• Sam Bankman-Fried was released from federal court on Thursday after posting a gargantuan, unprecedented „$250 million bond“.
• The „$250 million bond“ was actually no cash at all – the only collateral pledged was his parents’ Palo Alto home, worth $4 million.
• The $250 million figure was not based on cash or collateral, but instead was a „risk assessment“ calculation by the court.

Sam Bankman-Fried, an internationally renowned entrepreneur and investor, walked out of federal court on Thursday a free man. His release was made possible by a gargantuan, unprecedented „$250 million bond“ – an astronomical figure that made headlines all around the globe.

In court, Assistant U.S. Attorney Nicholas Roos described the figure as the „largest ever“ pretrial bond. But, as it turns out, there is less than meets the eye in this „$250 million bond.“ In fact, there is a lot less.

The typical federal case requires a bail bondsman to charge between 10%-15% of the amount in cash to issue a surety bond or „bail bond.“ In the case of Bankman-Fried’s astronomical bond, 15% of $250 million would be $37.5 million. But Bankman-Fried did not pay that amount in cash – he paid nothing. Zero.

Alternatively, a defendant, or someone on their behalf, may pledge collateral in the full amount of the bond. In Bankman-Fried’s case, that would have meant a benefactor having to step up and pledge property worth $250 million. But that did not happen. Instead, Bankman-Fried’s parents promised to pledge as collateral their Palo Alto, California, home, which is rumored to be worth $4 million. And that is the full extent of the collateral pledged to guarantee the $250 million bond.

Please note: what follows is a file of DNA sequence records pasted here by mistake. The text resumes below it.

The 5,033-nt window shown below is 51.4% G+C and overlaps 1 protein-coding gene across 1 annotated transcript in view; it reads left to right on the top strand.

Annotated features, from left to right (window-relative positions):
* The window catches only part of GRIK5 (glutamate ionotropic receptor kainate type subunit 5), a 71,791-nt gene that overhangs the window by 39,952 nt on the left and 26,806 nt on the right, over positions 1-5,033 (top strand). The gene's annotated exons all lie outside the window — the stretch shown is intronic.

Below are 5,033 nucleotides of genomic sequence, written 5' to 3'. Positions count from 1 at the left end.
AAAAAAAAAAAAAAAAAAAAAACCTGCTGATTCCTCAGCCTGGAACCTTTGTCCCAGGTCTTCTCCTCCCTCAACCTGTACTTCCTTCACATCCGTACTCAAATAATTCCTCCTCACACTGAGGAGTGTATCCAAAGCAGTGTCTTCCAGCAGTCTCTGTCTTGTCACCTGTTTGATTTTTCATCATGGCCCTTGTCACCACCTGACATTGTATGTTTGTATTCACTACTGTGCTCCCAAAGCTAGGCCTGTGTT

So where did that $250 million figure come from? It was not based on cash or collateral, but instead was a „risk assessment“ calculation by the court. The court determined the risk posed by Bankman-Fried and set the bond amount accordingly.

Fortunately for Bankman-Fried, his parents were able to come to the rescue and pledge their home as collateral. He is now out of jail and on house arrest, living under the roof of the Palo Alto home. He will remain there as his case makes its way through the court system.

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